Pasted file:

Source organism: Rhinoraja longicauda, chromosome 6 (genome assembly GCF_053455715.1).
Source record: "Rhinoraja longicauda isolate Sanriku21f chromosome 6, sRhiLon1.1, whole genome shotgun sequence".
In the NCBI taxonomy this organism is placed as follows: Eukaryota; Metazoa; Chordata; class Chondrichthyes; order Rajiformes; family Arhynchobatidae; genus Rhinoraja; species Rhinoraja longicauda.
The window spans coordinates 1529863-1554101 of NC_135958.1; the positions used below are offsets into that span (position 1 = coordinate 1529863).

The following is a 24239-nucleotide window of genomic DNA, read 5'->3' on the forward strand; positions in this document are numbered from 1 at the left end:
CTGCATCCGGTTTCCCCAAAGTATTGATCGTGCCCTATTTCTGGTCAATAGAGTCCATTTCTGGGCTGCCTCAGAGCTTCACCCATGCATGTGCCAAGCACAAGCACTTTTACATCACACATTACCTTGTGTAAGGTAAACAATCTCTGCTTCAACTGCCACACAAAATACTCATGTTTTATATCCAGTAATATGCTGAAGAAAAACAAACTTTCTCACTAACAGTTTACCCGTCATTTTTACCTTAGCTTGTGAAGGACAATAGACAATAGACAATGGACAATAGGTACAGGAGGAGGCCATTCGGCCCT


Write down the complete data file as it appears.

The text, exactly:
Source organism: Rhinoraja longicauda, chromosome 6 (genome assembly GCF_053455715.1).
Source record: "Rhinoraja longicauda isolate Sanriku21f chromosome 6, sRhiLon1.1, whole genome shotgun sequence".
In the NCBI taxonomy this organism is placed as follows: Eukaryota; Metazoa; Chordata; class Chondrichthyes; order Rajiformes; family Arhynchobatidae; genus Rhinoraja; species Rhinoraja longicauda.
The window spans coordinates 1529863-1554101 of NC_135958.1; the positions used below are offsets into that span (position 1 = coordinate 1529863).

The following is a 24239-nucleotide window of genomic DNA, read 5'->3' on the forward strand; positions in this document are numbered from 1 at the left end:
CTGCATCCGGTTTCCCCAAAGTATTGATCGTGCCCTATTTCTGGTCAATAGAGTCCATTTCTGGGCTGCCTCAGAGCTTCACCCATGCATGTGCCAAGCACAAGCACTTTTACATCACACATTACCTTGTGTAAGGTAAACAATCTCTGCTTCAACTGCCACACAAAATACTCATGTTTTATATCCAGTAATATGCTGAAGAAAAACAAACTTTCTCACTAACAGTTTACCCGTCATTTTTACCTTAGCTTGTGAAGGACAATAGACAATAGACAATGGACAATAGGTACAGGAGGAGGCCATTCGGCCCT